SOMIS — A fire Friday afternoon inside a dumpster containing toxic fumigation pellets forced the evacuation of two businesses and the closure of a mile-long stretch of California 118, authorities said.
The fire began shortly after 2 p.m. inside an industrial-sized dumpster at Griffith Ives, a 50-acre ranch at 3756 Somis Road where flowers are grown and dried, authorities said.
As of 7 p.m., the highway between Donlon and La Cumbre roads had reopened, and firefighters were draining the dumpster to make certain that all of the pellets had been doused with water.
"It was very smoky at one point," said Sandi Wells, a spokeswoman for the Ventura County Fire Department. "We have to be very careful because if ingested, this stuff can be deadly."
Employees at the ranch called authorities after seeing smoke coming from the dumpster and smelling a chemical odor, Wells said. The employees were examined by paramedics but no injuries were reported.
About a dozen people were evacuated from a nearby construction site and a fruit and vegetable stand, authorities said.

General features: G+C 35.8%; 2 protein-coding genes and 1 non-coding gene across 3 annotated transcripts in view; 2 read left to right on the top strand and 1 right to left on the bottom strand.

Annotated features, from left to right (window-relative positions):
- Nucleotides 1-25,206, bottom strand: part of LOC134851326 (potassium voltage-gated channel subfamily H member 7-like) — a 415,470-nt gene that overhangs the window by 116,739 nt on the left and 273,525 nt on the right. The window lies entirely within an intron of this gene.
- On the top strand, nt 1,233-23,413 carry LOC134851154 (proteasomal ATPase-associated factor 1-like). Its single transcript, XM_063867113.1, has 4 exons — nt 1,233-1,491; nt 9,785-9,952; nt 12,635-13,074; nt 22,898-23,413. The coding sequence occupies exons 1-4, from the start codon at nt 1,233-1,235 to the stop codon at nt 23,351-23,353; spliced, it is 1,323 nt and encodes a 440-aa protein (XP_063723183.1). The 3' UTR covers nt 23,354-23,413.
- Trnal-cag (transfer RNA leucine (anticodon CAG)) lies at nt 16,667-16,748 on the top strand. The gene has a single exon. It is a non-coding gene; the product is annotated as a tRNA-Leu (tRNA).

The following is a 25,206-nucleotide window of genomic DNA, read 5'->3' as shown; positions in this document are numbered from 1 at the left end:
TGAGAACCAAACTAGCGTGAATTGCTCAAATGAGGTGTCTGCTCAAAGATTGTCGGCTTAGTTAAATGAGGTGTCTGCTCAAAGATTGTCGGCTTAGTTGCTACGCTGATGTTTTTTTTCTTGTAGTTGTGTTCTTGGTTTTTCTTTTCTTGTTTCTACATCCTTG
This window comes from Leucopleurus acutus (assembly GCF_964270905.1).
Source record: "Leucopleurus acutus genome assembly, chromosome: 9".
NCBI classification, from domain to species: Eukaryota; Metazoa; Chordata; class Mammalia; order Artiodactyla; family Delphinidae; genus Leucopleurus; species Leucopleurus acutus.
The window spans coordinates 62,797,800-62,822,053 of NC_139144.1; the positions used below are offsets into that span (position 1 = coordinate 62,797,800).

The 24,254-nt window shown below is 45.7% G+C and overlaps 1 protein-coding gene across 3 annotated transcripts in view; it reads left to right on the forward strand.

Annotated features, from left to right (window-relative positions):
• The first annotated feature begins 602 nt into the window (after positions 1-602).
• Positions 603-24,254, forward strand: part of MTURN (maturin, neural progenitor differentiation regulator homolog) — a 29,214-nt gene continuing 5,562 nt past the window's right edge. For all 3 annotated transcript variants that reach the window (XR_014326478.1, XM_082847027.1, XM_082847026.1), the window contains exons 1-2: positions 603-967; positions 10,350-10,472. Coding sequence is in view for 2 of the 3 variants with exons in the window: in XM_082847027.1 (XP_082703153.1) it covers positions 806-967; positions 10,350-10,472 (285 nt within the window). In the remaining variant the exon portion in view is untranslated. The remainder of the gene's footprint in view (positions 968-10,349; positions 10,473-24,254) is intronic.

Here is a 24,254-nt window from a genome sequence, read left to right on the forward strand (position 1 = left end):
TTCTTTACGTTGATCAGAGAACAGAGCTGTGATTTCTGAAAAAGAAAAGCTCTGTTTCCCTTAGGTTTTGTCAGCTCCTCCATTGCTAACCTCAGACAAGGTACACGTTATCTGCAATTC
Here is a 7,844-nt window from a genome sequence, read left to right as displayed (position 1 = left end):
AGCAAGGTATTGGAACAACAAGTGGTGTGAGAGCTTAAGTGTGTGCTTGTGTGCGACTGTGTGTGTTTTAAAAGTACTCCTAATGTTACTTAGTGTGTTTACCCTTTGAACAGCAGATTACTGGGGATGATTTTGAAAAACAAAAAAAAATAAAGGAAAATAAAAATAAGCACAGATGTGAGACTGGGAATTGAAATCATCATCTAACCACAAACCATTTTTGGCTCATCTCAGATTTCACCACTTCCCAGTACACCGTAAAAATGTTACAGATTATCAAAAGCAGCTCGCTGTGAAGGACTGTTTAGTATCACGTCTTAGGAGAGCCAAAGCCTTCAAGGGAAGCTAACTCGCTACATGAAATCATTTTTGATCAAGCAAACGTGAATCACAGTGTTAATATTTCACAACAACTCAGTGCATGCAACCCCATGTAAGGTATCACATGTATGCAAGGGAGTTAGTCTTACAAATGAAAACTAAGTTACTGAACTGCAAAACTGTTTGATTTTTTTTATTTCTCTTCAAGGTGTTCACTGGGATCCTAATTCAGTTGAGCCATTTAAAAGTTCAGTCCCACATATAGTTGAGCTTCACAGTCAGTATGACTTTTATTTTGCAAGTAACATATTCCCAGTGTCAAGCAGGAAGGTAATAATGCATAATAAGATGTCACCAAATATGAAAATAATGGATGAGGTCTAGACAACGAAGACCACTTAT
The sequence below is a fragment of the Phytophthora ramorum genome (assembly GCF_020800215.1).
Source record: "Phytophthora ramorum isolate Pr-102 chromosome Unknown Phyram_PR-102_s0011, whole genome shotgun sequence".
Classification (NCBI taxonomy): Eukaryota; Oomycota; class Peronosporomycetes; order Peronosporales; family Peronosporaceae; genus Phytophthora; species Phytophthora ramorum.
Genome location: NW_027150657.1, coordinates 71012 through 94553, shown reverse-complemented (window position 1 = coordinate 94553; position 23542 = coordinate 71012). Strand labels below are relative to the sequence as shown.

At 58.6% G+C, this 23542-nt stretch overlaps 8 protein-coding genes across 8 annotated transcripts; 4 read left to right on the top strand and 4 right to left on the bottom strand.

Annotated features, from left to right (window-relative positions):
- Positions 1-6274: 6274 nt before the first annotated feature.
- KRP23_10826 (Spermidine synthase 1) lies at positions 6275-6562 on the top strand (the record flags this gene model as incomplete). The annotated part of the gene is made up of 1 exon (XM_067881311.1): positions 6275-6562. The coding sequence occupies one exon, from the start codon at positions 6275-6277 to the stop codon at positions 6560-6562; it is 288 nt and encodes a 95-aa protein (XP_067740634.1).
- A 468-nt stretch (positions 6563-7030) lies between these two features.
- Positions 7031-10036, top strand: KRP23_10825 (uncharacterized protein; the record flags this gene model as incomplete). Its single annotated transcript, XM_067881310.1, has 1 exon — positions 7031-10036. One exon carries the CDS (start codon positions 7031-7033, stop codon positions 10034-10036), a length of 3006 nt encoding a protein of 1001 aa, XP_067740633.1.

About 3 p.m., a shift in the wind forced the brief closure of California 34--Somis Road--when the toxic smoke began wafting in that direction, Wells said. Smoke streamed steadily from the dumpster all afternoon.
A team of nine county and federal hazardous materials experts responded and several donned breathing gear in order to get near enough to the dumpster to test the smoke, Wells said.
The dumpster contained a large pile of eucalyptus trimmings and an unknown quantity of the fumigation pellets, which are used to keep insects away from plant and flower crops.
Although the pellets are composed of a hazardous material, they are not dangerous when stored in canisters and used in small quantities on crops. Toxicity occurs when the pellets are loose and in large quantities, authorities said.
"When the Fumaphos [the brand name of the pellets] is exposed to oxygen it becomes the gas aluminum phosphine and that can be deadly," Wells said.
The fumigant is used at the ranch but employees told authorities they did not know how the pellets got into the dumpster.
Several times while the smoky pile was being doused explosions sounded inside the dumpster, probably the result of a reaction between the water and pellets, Wells said.